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Guillermo Rojas Bazan

a model builder by god's grace

Rojas Bazan comes from Buenos Aires and has built models of airplanes and ships all his life. He was born in 1949 and his model building has been inherited from his father, who was a very skilled model builder himself and built model airplanes for both his son and neighboring boys. Rojas developed his technique, tried different building materials, and finally settled on aluminum as the best material. These are therefore very precise exhibition/museum models and not flying scale models.

Rojas worked at a bank until 1980. By then, the quality of his model building had  reached such heights that he got a job at Argentina's Army Air Force Museum. His task was to build aluminum models of all the aircraft that appeared in the Argentine Air Force. The rumor spread and soon he was also contracted by the Argentine Navy to build models of all the planes that appeared in the fleet.

In 1988, Rojas Bazan moved to Spain to be closer to the European collector market. Through advertising in aviation magazines, the customer base gradually increased. An advertisement in the magazine Fly Past made the American Chuck Austin interested. At the same time, Rojas married Argentinian-born Clarisa and they moved to Israel where she worked as a social worker.

The Israeli Air Force then engaged Rojas to build models for the Israeli Air Force Museum. The American Austin and Rojas started an exchange as Austin wanted Rojas to come over to the United States. Rojas was interested, because he needed a new challenge that would make it fun to build again and at the same time be able to make a little more money. The family sold everything they owned and moved to Austin's hometown of New Jersey. The collaboration with Austin paid off almost immediately. Rojas was not particularly well known in the United States and his knowledge of the English language was minimal. Furthermore, they did not have work permits and could only stay as long as their tourist visas allowed.

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There was, however, one American who knew Rojas. His name was Gary Kohs and he owned the Fine Art Models company in Birmingham, Michigan. He made Rojas an offer that was very interesting. Gary Kohs wanted Rojas to make the most detailed 1:15 scale model aircraft ever. Gary Kohs would then have a company in Ukraine copy these down to the smallest detail and make a limited production series to sell to collectors worldwide. Kohs had previous experience with this method and had applied it to ship models, so he knew what he was getting into. Rojas Bazan and his wife moved to Michigan to start the new business.

Rojas Bazan doesn't have a nice office. He works in the family bedroom. Against one wall is a large drawing table. It is the workplace. It is so crowded that it is difficult to get past the work table to get to the beds, but it works!

He is now building the first model which will then be serially produced in Ukraine. It's an F-4U1D Corsair, in 1:15 scale. It is the most complicated and detailed model Rojas has ever built. He has been working for seven months, 8-10 hours a day and thinks he has four months of work left before it is finished. The workbench is simple and Rojas works with the simplest imaginable tools. The most important tool are the scissors. Then an X-acto hobby knife, sandpaper, tweezers and tools to shape the aluminum parts. The only electrical tool used is the paint sprayer, which is of the airbrush type.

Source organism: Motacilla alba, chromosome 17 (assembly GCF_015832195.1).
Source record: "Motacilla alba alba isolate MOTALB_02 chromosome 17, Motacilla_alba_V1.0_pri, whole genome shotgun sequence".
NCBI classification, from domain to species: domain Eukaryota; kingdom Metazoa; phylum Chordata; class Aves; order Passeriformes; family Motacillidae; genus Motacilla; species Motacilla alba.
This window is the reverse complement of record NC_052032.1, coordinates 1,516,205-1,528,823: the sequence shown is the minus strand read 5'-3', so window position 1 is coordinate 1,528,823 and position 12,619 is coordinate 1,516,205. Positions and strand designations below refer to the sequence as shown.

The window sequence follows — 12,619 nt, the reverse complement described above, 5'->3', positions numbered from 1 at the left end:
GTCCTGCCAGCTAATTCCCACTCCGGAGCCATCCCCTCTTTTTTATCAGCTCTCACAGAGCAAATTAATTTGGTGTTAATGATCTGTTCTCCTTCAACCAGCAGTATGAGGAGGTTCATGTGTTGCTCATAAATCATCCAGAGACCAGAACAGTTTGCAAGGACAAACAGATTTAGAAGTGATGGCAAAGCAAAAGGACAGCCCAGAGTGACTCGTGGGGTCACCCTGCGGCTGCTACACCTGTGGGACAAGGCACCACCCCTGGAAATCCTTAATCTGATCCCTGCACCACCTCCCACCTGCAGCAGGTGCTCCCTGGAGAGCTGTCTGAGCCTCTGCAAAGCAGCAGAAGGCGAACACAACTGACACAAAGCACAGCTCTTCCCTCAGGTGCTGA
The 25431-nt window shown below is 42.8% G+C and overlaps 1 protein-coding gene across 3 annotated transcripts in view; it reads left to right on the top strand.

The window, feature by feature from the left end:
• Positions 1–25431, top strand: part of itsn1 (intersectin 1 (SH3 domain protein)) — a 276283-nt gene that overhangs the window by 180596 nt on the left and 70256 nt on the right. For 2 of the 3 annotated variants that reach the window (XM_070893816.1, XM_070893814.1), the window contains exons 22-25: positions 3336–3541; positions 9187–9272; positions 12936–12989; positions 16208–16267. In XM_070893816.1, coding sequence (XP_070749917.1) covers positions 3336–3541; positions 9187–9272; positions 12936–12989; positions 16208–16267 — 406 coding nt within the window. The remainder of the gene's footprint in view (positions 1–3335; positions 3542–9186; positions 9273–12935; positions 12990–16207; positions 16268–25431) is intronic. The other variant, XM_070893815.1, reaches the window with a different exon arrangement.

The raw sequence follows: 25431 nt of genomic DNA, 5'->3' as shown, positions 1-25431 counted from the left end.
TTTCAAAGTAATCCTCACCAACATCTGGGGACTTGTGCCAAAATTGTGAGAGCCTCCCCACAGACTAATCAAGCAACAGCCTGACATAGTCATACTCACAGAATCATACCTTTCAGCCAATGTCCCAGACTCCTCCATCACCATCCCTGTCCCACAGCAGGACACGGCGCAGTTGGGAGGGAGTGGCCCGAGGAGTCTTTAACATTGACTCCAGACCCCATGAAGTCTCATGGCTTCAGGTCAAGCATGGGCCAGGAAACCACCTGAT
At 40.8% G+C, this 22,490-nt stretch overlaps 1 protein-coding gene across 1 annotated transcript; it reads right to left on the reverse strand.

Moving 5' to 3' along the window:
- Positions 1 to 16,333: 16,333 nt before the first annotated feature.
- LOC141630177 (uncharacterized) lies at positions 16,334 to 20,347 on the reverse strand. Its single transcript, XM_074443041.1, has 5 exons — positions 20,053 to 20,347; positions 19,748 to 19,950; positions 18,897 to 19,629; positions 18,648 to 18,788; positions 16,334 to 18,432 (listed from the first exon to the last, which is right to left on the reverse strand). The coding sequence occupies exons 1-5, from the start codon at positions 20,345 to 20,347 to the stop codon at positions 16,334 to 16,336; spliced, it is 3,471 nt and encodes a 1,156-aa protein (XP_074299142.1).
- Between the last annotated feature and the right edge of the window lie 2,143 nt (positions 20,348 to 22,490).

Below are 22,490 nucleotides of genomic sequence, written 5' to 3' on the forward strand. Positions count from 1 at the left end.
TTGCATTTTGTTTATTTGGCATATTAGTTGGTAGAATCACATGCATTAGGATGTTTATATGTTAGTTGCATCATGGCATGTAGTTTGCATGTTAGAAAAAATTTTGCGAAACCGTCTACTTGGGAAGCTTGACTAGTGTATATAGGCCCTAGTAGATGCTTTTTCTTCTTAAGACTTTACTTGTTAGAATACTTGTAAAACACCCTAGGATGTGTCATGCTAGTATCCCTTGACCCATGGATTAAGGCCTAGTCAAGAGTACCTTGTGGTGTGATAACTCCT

The model is fully detailed. Every single detail found on the original is found on the model. Even details that will not be visible when assembled. Rojas follows the original drawings to the letter. Even the rudder controls are copied in the smallest detail, which means that rudder pedals and levers are correctly connected to all rudder surfaces of the plane. Every hose and pipe on the original is there, even those under the cockpit and those built into the wings. The entire model is built exactly in the same way as the original was built in its time.

Since this model is to be serially produced in a limited number, Rojas manufactures two copies of every detali. One is sent to the factory in Ukraine to be copied for production and the other is mounted on the original model at home on the workbench. Series production will consist of 139 copies, the same number as the original was produced in the first production run. A series-produced example will cost $6,500 (SEK 45,500), which means that the entire series of 139 models will bring in just over $900,000 (SEK 6.3 million). The original model will command a price of $50,000 to $75,000 (350,000 to 525,000 SEK). Previous models usually take two months to build, as they only contain the details that can be seen. These are sold for SEK 70,000-100,000: - but are not 100% exact to the original, those details that are not visible are missing. Once the Corsair is finished, Rojas will start the next model for series production. There will be one (continues below)

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(continues from above) Ford Tri-Motor. Rojas plans to produce a model a year in the next 10 years. He reckons that after these 10 years, aging has caused eyesight to deteriorate so much that the accuracy of construction suffers. Instead, he wants to write books about how to build super-accurate scale models. We other model builders are looking forward to that!

(The material for the article is taken from the Fall 1995 issue of Cigar Aficionado)